We recently caught up with Brian Goodman, marketing and game manager at NetherRealm Studios, to get some hands-on time with Mortal Kombat X and discuss the game's story, characters, and features.
As we already learned, the game's opening chapter occurs two years after Shao Kahn's invasion of Earthrealm. A flood of supernatural creatures floods through a portal, led by the fallen Elder God, Shinnok. Furthermore, many of the fallen characters from Mortal Kombat 9, whether they were heroes or villains, have fallen under Shinnok's control. These include iconic characters such as Scorpion, Sub Zero, and even Jax.
But Earth, far from helpless, fights back with everything it has. Johnny Cage and Sonya Blade team up with Kenshi to prevent Shinnok from fully realizing his plans. They are soon joined by Raiden and the wind god Fujin, and together they successfully trap Shinnok in an amulet. But all that is just prologue.
Meet the New Guys
The actual Mortal Kombat X narrative takes place 25 years after Mortal Kombat 9, and Earthrealm is threatened once again. Although Johnny Cage and Sonya Blade remain as playable characters, they've grown older, and the task of saving the world must be passed on to a new generation. Four heroes come together to follow in their predecessors' footsteps and make names for themselves. They are: Cassie Cage, Jaqui Briggs, Takeda, and Kung Jin.
Cassie Cage: Of the four, Cassie Cage is one of the most recognizable. As Johnny Cage and Sonya Blade's daughter, she inherits both her father's cocky brazenness and her mother's militaristic discipline. Cassie is also a little faster and more agile than her parents, which spells really bad news for anyone taking her on. Despite having twin guns, her fighting style is to get in close and lay on the damage. She quickly switches between high and low attacks, including the signature crotch crushing X-ray move, which I'm sure her father regrets teaching her. Especially during father/daughter matches. Other special moves include calling in air strikes or pulling out her dual pistols.
Jaqui Briggs: Although her family tried to discourage her from joining the military, Jaqui was determined to follow in her father's footsteps by becoming a member of the special ops team. While she lacks her father's cybernetic arms, she set to become a heavy hitter. Jacqui makes for a perfect counterpart to Cassie by relying on a few slow but devastating moves, as opposed to Cassie's combination of fast strikes. She may actually be a bigger threat than her dad, since she moves a little faster and has more agility than Jax. The metal arms motif isn't abandoned entirely, as there is a variation where she arms herself with a pair of robotic gauntlets for that extra touch.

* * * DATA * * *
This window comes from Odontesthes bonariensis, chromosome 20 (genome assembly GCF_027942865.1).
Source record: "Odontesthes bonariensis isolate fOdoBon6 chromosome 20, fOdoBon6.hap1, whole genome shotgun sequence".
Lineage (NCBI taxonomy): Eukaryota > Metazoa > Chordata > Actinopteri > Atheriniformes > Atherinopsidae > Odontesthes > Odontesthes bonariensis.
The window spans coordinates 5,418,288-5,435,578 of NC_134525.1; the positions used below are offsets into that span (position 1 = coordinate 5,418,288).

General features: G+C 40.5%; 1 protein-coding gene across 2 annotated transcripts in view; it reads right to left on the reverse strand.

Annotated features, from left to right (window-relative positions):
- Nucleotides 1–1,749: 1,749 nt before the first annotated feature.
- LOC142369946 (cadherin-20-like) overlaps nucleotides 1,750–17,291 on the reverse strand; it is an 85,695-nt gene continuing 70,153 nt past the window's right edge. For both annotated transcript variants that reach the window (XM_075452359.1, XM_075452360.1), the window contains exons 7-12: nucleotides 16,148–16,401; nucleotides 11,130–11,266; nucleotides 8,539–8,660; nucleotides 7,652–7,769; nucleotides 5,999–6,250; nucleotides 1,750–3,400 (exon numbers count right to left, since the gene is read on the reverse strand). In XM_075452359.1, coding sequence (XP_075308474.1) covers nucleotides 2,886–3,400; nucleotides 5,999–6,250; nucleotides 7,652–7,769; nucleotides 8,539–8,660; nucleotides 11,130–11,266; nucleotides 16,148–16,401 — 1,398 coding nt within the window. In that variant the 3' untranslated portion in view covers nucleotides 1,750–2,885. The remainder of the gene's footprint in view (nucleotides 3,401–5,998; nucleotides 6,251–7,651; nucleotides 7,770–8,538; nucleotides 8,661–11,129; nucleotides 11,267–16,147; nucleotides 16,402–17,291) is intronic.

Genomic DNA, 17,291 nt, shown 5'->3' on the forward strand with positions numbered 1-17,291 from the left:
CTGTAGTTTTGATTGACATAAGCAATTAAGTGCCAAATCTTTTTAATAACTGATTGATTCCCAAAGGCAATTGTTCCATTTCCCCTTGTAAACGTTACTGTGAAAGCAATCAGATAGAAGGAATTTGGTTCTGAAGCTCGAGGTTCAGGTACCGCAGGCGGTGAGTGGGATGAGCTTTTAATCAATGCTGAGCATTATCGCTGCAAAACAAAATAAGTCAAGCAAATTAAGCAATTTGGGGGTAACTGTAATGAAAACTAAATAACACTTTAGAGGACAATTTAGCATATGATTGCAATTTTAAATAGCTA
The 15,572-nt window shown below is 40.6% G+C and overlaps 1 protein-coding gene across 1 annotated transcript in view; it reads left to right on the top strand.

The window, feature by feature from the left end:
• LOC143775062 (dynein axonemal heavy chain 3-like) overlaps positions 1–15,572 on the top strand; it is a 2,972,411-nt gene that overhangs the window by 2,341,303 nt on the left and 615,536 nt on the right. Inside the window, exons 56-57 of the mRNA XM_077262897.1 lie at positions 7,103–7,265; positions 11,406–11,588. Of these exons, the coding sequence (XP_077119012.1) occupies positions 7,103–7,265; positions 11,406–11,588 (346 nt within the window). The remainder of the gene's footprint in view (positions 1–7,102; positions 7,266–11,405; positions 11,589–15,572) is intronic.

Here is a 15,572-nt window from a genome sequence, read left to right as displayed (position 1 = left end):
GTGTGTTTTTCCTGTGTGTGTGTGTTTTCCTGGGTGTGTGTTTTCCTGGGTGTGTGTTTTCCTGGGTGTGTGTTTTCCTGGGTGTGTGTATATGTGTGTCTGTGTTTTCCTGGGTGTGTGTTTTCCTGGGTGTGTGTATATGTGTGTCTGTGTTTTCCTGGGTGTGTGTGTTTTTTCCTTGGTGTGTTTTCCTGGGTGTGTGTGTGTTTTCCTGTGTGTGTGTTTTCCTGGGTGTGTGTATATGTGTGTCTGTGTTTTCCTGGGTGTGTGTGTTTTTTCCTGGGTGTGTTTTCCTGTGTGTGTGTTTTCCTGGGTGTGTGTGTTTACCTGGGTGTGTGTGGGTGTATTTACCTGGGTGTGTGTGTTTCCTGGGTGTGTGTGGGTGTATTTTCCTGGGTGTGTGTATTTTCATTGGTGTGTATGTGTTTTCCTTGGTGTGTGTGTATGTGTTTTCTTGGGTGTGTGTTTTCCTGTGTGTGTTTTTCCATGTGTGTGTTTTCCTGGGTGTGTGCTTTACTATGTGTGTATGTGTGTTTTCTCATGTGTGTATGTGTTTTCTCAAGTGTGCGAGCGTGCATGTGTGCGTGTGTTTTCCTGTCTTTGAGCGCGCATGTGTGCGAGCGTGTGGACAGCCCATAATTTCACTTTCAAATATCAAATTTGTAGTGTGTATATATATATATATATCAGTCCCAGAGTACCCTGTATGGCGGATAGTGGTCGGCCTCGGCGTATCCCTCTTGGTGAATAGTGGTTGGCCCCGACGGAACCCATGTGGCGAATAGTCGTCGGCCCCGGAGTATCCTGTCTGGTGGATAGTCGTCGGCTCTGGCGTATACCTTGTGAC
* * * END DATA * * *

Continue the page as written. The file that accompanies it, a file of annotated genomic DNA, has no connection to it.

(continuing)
Takeda: Takeda is Kenshi's son, Kung Lao's cousin, descendant of Liu Kang, and is raised and trained by Scorpion, so he embodies a ton of Mortal Kombat history. He's armed with whips that can be used like a sword or similarly to Scorpion's kunai. Takeda has a lot of range ranged moves, and can use his whips to perform and counter air attacks. Although he's capable of up-close strikes, player might regard him as more of distance character.
Kung Jin: Kung Jin was a rogue and thief until Raiden took him under his wing and brought him to the White Lotus for training. He's armed with a bow, which enables a number of projectile moves. I'm guessing he might play similarly to Green Arrow from Injustice: Gods Among Us, but with a Mortal Kombat flair. Of the four, Kung Jin is probably the biggest departure from the other fighters, since he has no familial ties with any of the previous characters. Traditionally, Shao Lin characters have been mid to close range fighters, even when accounting for Kung Lao's razor edged hat. Kung Jin bucks that trend by preferring distance.
The group of four have to figure out how to become the new heroes and distinguish themselves from their predecessors. Like all other fighters, each character can select from three styles, which determines some of the special combo moves they can pull off. It also impacts the look and history of the character. For example, one of Katana's variations is an homage to her fallen sister, Jade, and she can pull out a staff to fight with.
Waging a Faction War
All of Mortal Kombat X is supported by Factional gameplay, where players can decide to join a faction (White Lotus, Lin Kuei, The Brotherhood of Shadow, and The Black Dragon) and contribute to it by playing the game. It doesn't matter how you play the game, whether it be story mode, tower challenges, or online fighting matches. Everything you do will contribute points toward your faction. The mode is also global and platform agnostic, so players can contribute to their faction regardless of where they're located and what system they prefer. Even the Mortal Kombat mobile game, which will feature both X-ray moves and Fatalities, will contribute to the Faction War, but with a daily point cap to avoid abuse. Each week, points are tallied up and awards, which range from costumes to Faction specific finishing moves, are given to the winners.
Although the Mortal Kombat series has been steadily building a stronger single player experience, Faction Mode promises to make the game more social for everyone, no matter their play preference. The Faction Mode accounts for population imbalances by focusing on how much players contribute to each faction instead of the total number of people that join each one. Engagement with the game and playing challenges will have higher weight than individual faction numbers.
It is that sort balance, and an emphasis on creating an experience that everyone can enjoy, helps make Mortal Kombat appealing, even after ten games. All that it built on a foundation of being a solid fighting game, with a diverse and interesting of cast of characters, and (of course) a ton of bloody Fatalities.
Mortal Kombat X starts eviscerating kombatants on April 14.